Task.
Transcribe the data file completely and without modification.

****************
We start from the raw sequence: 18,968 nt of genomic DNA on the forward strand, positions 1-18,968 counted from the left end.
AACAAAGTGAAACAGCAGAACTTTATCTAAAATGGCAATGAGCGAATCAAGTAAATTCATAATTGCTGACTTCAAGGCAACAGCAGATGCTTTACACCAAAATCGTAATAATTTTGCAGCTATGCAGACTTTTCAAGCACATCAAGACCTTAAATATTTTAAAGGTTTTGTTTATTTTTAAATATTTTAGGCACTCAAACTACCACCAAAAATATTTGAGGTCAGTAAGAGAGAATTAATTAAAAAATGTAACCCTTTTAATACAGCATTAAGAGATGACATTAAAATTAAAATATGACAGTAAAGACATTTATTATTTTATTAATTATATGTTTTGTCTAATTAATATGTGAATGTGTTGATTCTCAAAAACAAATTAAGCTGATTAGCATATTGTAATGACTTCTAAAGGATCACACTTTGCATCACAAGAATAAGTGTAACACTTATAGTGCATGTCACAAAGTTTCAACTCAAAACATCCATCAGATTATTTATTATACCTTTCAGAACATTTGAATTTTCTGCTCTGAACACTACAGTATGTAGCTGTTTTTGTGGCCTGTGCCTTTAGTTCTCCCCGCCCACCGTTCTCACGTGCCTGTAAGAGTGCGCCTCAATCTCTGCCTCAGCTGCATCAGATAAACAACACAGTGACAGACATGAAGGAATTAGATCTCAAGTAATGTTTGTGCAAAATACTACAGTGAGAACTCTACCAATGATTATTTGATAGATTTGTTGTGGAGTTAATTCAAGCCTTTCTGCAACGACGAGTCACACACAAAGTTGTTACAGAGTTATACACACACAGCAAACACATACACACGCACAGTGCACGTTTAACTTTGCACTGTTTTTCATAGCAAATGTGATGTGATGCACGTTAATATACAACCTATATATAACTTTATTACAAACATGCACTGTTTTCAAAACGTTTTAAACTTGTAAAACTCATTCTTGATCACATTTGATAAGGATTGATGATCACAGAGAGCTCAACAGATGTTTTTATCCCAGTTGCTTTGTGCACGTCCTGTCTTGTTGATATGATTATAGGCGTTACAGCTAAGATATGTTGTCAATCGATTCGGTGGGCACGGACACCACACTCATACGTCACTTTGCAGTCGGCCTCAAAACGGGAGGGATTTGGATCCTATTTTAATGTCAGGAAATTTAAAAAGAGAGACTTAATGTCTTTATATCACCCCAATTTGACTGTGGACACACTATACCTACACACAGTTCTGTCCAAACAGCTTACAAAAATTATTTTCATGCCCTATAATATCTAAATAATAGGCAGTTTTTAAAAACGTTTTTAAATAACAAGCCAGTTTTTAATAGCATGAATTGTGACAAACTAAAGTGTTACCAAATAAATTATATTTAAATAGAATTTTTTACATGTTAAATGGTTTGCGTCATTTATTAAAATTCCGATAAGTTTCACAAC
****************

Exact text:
We start from the raw sequence: 18,968 nt of genomic DNA on the forward strand, positions 1-18,968 counted from the left end.
AACAAAGTGAAACAGCAGAACTTTATCTAAAATGGCAATGAGCGAATCAAGTAAATTCATAATTGCTGACTTCAAGGCAACAGCAGATGCTTTACACCAAAATCGTAATAATTTTGCAGCTATGCAGACTTTTCAAGCACATCAAGACCTTAAATATTTTAAAGGTTTTGTTTATTTTTAAATATTTTAGGCACTCAAACTACCACCAAAAATATTTGAGGTCAGTAAGAGAGAATTAATTAAAAAATGTAACCCTTTTAATACAGCATTAAGAGATGACATTAAAATTAAAATATGACAGTAAAGACATTTATTATTTTATTAATTATATGTTTTGTCTAATTAATATGTGAATGTGTTGATTCTCAAAAACAAATTAAGCTGATTAGCATATTGTAATGACTTCTAAAGGATCACACTTTGCATCACAAGAATAAGTGTAACACTTATAGTGCATGTCACAAAGTTTCAACTCAAAACATCCATCAGATTATTTATTATACCTTTCAGAACATTTGAATTTTCTGCTCTGAACACTACAGTATGTAGCTGTTTTTGTGGCCTGTGCCTTTAGTTCTCCCCGCCCACCGTTCTCACGTGCCTGTAAGAGTGCGCCTCAATCTCTGCCTCAGCTGCATCAGATAAACAACACAGTGACAGACATGAAGGAATTAGATCTCAAGTAATGTTTGTGCAAAATACTACAGTGAGAACTCTACCAATGATTATTTGATAGATTTGTTGTGGAGTTAATTCAAGCCTTTCTGCAACGACGAGTCACACACAAAGTTGTTACAGAGTTATACACACACAGCAAACACATACACACGCACAGTGCACGTTTAACTTTGCACTGTTTTTCATAGCAAATGTGATGTGATGCACGTTAATATACAACCTATATATAACTTTATTACAAACATGCACTGTTTTCAAAACGTTTTAAACTTGTAAAACTCATTCTTGATCACATTTGATAAGGATTGATGATCACAGAGAGCTCAACAGATGTTTTTATCCCAGTTGCTTTGTGCACGTCCTGTCTTGTTGATATGATTATAGGCGTTACAGCTAAGATATGTTGTCAATCGATTCGGTGGGCACGGACACCACACTCATACGTCACTTTGCAGTCGGCCTCAAAACGGGAGGGATTTGGATCCTATTTTAATGTCAGGAAATTTAAAAAGAGAGACTTAATGTCTTTATATCACCCCAATTTGACTGTGGACACACTATACCTACACACAGTTCTGTCCAAACAGCTTACAAAAATTATTTTCATGCCCTATAATATCTAAATAATAGGCAGTTTTTAAAAACGTTTTTAAATAACAAGCCAGTTTTTAATAGCATGAATTGTGACAAACTAAAGTGTTACCAAATAAATTATATTTAAATAGAATTTTTTACATGTTAAATGGTTTGCGTCATTTATTAAAATTCCGATAAGTTTCACAAC